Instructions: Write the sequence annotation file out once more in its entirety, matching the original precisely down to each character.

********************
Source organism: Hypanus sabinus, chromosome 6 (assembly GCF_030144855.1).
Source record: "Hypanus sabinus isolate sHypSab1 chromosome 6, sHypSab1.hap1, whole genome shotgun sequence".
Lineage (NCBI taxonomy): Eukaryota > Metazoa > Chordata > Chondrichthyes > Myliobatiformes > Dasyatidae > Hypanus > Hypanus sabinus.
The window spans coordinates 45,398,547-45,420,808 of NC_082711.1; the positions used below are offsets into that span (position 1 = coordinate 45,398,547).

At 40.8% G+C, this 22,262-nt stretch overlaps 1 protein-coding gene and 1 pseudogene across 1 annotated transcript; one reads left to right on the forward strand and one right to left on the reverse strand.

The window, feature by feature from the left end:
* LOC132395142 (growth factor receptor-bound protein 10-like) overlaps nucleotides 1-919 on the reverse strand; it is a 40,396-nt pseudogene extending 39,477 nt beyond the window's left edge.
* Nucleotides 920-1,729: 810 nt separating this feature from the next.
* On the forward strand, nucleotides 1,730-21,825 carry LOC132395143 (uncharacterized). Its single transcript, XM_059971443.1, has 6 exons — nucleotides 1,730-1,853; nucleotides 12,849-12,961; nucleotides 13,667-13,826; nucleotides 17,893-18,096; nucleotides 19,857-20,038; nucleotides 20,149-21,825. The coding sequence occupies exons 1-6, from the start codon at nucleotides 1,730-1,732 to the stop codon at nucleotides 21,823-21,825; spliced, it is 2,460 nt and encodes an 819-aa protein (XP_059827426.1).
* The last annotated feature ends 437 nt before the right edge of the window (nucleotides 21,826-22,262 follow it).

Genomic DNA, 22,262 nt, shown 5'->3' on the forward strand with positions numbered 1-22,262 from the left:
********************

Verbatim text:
Source organism: Hypanus sabinus, chromosome 6 (assembly GCF_030144855.1).
Source record: "Hypanus sabinus isolate sHypSab1 chromosome 6, sHypSab1.hap1, whole genome shotgun sequence".
Lineage (NCBI taxonomy): Eukaryota > Metazoa > Chordata > Chondrichthyes > Myliobatiformes > Dasyatidae > Hypanus > Hypanus sabinus.
The window spans coordinates 45,398,547-45,420,808 of NC_082711.1; the positions used below are offsets into that span (position 1 = coordinate 45,398,547).

At 40.8% G+C, this 22,262-nt stretch overlaps 1 protein-coding gene and 1 pseudogene across 1 annotated transcript; one reads left to right on the forward strand and one right to left on the reverse strand.

The window, feature by feature from the left end:
* LOC132395142 (growth factor receptor-bound protein 10-like) overlaps nucleotides 1-919 on the reverse strand; it is a 40,396-nt pseudogene extending 39,477 nt beyond the window's left edge.
* Nucleotides 920-1,729: 810 nt separating this feature from the next.
* On the forward strand, nucleotides 1,730-21,825 carry LOC132395143 (uncharacterized). Its single transcript, XM_059971443.1, has 6 exons — nucleotides 1,730-1,853; nucleotides 12,849-12,961; nucleotides 13,667-13,826; nucleotides 17,893-18,096; nucleotides 19,857-20,038; nucleotides 20,149-21,825. The coding sequence occupies exons 1-6, from the start codon at nucleotides 1,730-1,732 to the stop codon at nucleotides 21,823-21,825; spliced, it is 2,460 nt and encodes an 819-aa protein (XP_059827426.1).
* The last annotated feature ends 437 nt before the right edge of the window (nucleotides 21,826-22,262 follow it).

Genomic DNA, 22,262 nt, shown 5'->3' on the forward strand with positions numbered 1-22,262 from the left: